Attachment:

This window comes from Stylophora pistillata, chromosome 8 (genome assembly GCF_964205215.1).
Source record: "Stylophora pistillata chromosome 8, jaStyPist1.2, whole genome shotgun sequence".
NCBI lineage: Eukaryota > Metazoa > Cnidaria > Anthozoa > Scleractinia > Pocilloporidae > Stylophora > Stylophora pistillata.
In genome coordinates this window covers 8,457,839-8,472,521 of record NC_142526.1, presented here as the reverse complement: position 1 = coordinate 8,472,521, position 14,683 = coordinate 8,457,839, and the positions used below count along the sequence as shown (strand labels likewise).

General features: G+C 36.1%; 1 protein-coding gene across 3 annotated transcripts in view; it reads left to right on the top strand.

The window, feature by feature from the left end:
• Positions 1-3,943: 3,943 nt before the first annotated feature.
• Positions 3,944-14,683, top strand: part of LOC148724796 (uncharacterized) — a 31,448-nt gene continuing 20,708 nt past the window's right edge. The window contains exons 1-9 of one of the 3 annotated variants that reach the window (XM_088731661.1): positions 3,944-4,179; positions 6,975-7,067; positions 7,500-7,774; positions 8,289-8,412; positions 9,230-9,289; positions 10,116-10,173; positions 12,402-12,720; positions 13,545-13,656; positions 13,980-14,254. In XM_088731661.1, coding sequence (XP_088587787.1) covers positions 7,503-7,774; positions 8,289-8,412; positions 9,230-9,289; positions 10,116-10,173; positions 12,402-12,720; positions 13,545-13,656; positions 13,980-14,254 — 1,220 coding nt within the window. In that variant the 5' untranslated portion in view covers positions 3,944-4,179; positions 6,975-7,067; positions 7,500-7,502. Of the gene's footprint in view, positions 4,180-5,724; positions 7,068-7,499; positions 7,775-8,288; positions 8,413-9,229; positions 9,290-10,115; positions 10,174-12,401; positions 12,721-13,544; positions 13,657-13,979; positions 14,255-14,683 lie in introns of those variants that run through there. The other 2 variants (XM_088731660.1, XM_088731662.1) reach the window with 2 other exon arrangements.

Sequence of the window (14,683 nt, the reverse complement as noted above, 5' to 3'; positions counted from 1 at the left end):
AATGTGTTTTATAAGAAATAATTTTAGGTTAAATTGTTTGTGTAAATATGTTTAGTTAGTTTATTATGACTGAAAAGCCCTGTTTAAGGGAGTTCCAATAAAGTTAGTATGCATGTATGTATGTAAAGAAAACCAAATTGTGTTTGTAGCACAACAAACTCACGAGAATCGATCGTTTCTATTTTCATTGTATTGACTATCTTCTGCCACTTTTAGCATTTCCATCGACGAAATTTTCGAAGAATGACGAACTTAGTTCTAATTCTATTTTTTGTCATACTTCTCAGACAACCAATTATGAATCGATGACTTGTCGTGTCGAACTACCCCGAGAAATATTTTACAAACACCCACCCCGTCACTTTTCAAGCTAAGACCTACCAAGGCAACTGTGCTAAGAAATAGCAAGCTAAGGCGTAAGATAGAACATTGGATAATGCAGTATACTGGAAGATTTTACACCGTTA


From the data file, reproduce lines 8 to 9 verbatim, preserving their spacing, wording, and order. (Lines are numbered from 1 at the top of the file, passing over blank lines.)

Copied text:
• Positions 3,944-14,683, top strand: part of LOC148724796 (uncharacterized) — a 31,448-nt gene continuing 20,708 nt past the window's right edge. The window contains exons 1-9 of one of the 3 annotated variants that reach the window (XM_088731661.1): positions 3,944-4,179; positions 6,975-7,067; positions 7,500-7,774; positions 8,289-8,412; positions 9,230-9,289; positions 10,116-10,173; positions 12,402-12,720; positions 13,545-13,656; positions 13,980-14,254. In XM_088731661.1, coding sequence (XP_088587787.1) covers positions 7,503-7,774; positions 8,289-8,412; positions 9,230-9,289; positions 10,116-10,173; positions 12,402-12,720; positions 13,545-13,656; positions 13,980-14,254 — 1,220 coding nt within the window. In that variant the 5' untranslated portion in view covers positions 3,944-4,179; positions 6,975-7,067; positions 7,500-7,502. Of the gene's footprint in view, positions 4,180-5,724; positions 7,068-7,499; positions 7,775-8,288; positions 8,413-9,229; positions 9,290-10,115; positions 10,174-12,401; positions 12,721-13,544; positions 13,657-13,979; positions 14,255-14,683 lie in introns of those variants that run through there. The other 2 variants (XM_088731660.1, XM_088731662.1) reach the window with 2 other exon arrangements.

Sequence of the window (14,683 nt, the reverse complement as noted above, 5' to 3'; positions counted from 1 at the left end):